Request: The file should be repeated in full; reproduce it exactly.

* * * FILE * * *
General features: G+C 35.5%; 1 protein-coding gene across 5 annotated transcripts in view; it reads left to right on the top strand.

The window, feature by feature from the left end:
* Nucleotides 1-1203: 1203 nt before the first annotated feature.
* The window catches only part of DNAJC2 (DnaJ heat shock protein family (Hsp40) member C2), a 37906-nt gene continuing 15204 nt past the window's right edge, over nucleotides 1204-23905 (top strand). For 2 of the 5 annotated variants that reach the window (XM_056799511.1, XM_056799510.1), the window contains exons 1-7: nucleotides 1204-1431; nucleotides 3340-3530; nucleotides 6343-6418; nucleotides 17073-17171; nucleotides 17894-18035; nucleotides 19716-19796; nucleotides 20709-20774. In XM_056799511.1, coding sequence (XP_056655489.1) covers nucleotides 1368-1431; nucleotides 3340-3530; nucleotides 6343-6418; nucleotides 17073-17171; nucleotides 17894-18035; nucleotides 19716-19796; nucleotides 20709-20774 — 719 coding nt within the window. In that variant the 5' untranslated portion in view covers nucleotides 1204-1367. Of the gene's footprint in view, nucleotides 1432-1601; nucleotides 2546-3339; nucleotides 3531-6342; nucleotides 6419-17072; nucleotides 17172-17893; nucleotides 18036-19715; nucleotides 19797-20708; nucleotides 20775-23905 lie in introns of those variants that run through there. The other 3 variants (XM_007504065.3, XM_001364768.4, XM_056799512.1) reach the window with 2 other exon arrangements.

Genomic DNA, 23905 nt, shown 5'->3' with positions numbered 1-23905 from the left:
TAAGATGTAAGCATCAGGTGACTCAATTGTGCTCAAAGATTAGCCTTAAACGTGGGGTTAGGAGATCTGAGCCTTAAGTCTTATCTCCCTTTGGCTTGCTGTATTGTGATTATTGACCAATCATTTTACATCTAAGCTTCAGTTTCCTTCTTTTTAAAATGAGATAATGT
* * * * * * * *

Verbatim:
General features: G+C 35.5%; 1 protein-coding gene across 5 annotated transcripts in view; it reads left to right on the top strand.

The window, feature by feature from the left end:
* Nucleotides 1-1203: 1203 nt before the first annotated feature.
* The window catches only part of DNAJC2 (DnaJ heat shock protein family (Hsp40) member C2), a 37906-nt gene continuing 15204 nt past the window's right edge, over nucleotides 1204-23905 (top strand). For 2 of the 5 annotated variants that reach the window (XM_056799511.1, XM_056799510.1), the window contains exons 1-7: nucleotides 1204-1431; nucleotides 3340-3530; nucleotides 6343-6418; nucleotides 17073-17171; nucleotides 17894-18035; nucleotides 19716-19796; nucleotides 20709-20774. In XM_056799511.1, coding sequence (XP_056655489.1) covers nucleotides 1368-1431; nucleotides 3340-3530; nucleotides 6343-6418; nucleotides 17073-17171; nucleotides 17894-18035; nucleotides 19716-19796; nucleotides 20709-20774 — 719 coding nt within the window. In that variant the 5' untranslated portion in view covers nucleotides 1204-1367. Of the gene's footprint in view, nucleotides 1432-1601; nucleotides 2546-3339; nucleotides 3531-6342; nucleotides 6419-17072; nucleotides 17172-17893; nucleotides 18036-19715; nucleotides 19797-20708; nucleotides 20775-23905 lie in introns of those variants that run through there. The other 3 variants (XM_007504065.3, XM_001364768.4, XM_056799512.1) reach the window with 2 other exon arrangements.

Genomic DNA, 23905 nt, shown 5'->3' with positions numbered 1-23905 from the left:
TAAGATGTAAGCATCAGGTGACTCAATTGTGCTCAAAGATTAGCCTTAAACGTGGGGTTAGGAGATCTGAGCCTTAAGTCTTATCTCCCTTTGGCTTGCTGTATTGTGATTATTGACCAATCATTTTACATCTAAGCTTCAGTTTCCTTCTTTTTAAAATGAGATAATGT